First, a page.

“Little Women” makes a big impact

Gerwig’s 2019 re-imagining becomes a smashing success


The March sisters stand together on a beach. Actors Emma Watson, Florence Pugh, Saoirse Ronan, and Eliza Scanlen are pictured. Photo obtained via Sony Pictures and Columbia Picture.

Kara Murri

It’s a familiar coming-of-age story about four sisters during Civil War-era America. As they grow up, they fight, laugh, and cry together through difficulties both large and small. With the friendship of their young neighbor Mr. Laurence (or Laurie), the Little Women develop learn lessons about family and love in a heart-warming way. Louisa May Alcott’s 1868 novel is a classic that will make you laugh, cry, swoon- quite possibly all at the same time. 

Though Alcott’s Little Women narrative has experienced more than a few adaptations, Greta Gerwig’s 2019 revisioning brings something fresh and distinctly different than its predecessors, and these qualities have enabled a well-worn story to gain significant traction. With two Golden Globe nominations and around 80.4 million dollars in the box office so far, the movie is expected to only grow in its impact, particularly if it picks up any Oscar nominations.

The most unique aspect of this adaptation its refreshingly different timeline. Diverging from a chronological storyline, Gerwig’s plot weaves in and out of different periods of the March sisters’ lives. Beginning and ending with an adult Jo, looking to publish a semi-autobiographical novel “Little Women,” the movie shifts periodically between this perspective and her childhood until all the plot points line up. Not only did this technique craft a more complex, compelling narrative, but at times the clever shifts provided moments of comedy or evoked a more tender sadness.

With a star-studded cast, Gerwig’s film was almost sure to be a hit. Emma Watson as the oldest sister Meg brought a new complexity and endearing warmth to the character. Saoirse Ronan played the tomboy Jo, every moment of her performance stirring and thoroughly enjoyable as her brash, young self contrasted with her time-hardened adult self. Florence Pugh somehow turned the vain, dislikable Amy into an oddly relatable and lovable character, and Eliza Scanlen embodied all things sweet with a beautiful performance as Beth. Last but not least, Timothee Chalamet held his own as one of the only male figures in the story. He was simultaneously charming, emotive, and confusing – in the best way possible. Together, along with Laura Dern and Meryl Streep, an energetic, almost electric family dynamic emerged, characterized by jumbled dialogue and sisterly shenanigans.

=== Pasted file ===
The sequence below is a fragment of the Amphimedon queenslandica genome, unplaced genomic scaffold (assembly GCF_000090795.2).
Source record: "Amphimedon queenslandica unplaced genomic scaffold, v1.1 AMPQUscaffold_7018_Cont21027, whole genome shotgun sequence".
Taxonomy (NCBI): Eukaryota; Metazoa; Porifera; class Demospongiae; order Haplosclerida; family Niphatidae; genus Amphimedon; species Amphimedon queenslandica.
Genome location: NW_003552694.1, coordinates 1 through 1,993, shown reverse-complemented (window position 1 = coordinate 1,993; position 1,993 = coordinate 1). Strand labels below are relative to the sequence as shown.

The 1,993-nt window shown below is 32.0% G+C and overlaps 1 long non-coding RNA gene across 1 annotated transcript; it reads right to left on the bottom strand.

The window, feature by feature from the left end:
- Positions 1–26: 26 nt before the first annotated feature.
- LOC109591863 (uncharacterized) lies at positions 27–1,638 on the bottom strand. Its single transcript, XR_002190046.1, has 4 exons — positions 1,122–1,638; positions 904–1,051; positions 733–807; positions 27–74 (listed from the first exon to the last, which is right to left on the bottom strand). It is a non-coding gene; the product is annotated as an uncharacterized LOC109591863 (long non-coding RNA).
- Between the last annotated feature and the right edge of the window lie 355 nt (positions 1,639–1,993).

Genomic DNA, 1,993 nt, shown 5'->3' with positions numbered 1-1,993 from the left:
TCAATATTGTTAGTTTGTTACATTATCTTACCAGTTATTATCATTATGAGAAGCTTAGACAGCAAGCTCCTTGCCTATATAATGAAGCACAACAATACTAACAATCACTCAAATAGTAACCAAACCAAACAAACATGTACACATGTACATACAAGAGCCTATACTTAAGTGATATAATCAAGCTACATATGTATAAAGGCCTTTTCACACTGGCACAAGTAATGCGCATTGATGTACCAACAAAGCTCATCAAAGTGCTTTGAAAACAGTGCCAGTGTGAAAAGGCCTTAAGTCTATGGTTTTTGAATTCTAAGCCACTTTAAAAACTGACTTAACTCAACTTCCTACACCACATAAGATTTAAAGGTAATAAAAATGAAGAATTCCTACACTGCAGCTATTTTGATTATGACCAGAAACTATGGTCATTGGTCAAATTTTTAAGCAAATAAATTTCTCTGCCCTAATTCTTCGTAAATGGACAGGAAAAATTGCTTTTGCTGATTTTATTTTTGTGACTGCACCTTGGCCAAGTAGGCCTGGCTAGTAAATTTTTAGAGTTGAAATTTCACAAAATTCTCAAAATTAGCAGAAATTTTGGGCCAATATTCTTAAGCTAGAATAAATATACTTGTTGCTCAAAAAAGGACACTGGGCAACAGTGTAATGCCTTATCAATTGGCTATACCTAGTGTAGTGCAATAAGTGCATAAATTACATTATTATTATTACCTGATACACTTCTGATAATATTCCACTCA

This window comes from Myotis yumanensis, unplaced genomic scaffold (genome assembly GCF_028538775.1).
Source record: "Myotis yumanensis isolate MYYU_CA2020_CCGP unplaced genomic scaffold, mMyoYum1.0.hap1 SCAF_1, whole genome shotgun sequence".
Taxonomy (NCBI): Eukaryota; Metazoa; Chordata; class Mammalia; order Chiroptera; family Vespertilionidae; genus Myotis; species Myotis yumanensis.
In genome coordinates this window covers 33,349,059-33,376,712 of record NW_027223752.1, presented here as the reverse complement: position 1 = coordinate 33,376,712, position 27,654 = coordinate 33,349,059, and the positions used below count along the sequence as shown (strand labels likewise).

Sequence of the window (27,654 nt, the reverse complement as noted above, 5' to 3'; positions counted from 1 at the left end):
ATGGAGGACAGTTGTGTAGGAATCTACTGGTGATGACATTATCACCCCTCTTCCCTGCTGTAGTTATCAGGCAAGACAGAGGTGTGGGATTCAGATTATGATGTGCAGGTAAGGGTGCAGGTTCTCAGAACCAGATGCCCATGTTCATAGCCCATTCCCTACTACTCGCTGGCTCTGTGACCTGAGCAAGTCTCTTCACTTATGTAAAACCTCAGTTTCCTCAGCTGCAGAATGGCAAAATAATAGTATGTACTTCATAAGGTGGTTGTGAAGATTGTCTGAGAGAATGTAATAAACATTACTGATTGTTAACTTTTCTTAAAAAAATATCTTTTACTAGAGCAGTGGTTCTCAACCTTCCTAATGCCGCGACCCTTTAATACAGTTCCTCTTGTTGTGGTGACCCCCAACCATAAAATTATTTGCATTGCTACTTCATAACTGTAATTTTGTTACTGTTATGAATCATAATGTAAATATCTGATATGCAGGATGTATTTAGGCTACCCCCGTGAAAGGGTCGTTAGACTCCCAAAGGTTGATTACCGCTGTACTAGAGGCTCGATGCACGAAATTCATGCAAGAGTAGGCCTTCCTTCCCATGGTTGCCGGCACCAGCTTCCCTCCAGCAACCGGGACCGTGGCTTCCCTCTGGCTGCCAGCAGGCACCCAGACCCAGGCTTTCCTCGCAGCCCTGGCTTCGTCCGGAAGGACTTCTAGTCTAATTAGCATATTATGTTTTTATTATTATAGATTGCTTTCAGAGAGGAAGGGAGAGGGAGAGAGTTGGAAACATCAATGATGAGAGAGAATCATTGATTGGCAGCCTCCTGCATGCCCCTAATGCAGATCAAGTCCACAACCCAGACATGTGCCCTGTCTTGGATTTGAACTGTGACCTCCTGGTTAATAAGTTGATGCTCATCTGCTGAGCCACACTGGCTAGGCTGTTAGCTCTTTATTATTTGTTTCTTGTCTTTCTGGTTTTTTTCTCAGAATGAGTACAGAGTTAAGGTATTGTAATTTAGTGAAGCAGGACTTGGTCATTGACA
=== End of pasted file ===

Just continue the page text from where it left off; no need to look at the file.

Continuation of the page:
Not only has Gerwig’s Little Women garnered praise for its innovative timeline, near-perfect casting, and carefully crafted aesthetics, but the public has been quick to applaud its tackling of social issues, most particularly gender discrimination, without losing any of the warmth and lightness of Alcott’s original novel.

In this movie, Jo tackles obstacles to female authorship, overcomes traditional social expectations, and embodies many feminist ideals. However, this isn’t the only perspective presented. Gerwig cleverly directs the movie to present a diversity of female opinion, thought, and ambition with each of the sisters wanting something different from life, rather than showcasing only one viewpoint on women’s roles and rights.

However, just because this film discusses issues affecting women doesn’t mean that men get a hall pass from seeing it. In fact, men should see it for this specific reason. Yes, it mostly revolves around domesticity and women at home- themes many men might not be interested in. Men shouldn’t be shamed for seeing the movie or for not seeing the movie. But this movie presents such important and relevant themes in such an impactful way that it deserves to be seen by more than 50 percent of the population. As Wall Street Journal critic Joe Morgenstern said, “Enormous emotions know no gender.”

So no matter your gender, political orientation, or ideological beliefs, Little Women is a movie to be enjoyed by anyone with the capacity to feel human emotion, and anyone willing to shed a tear or two.

Rating: A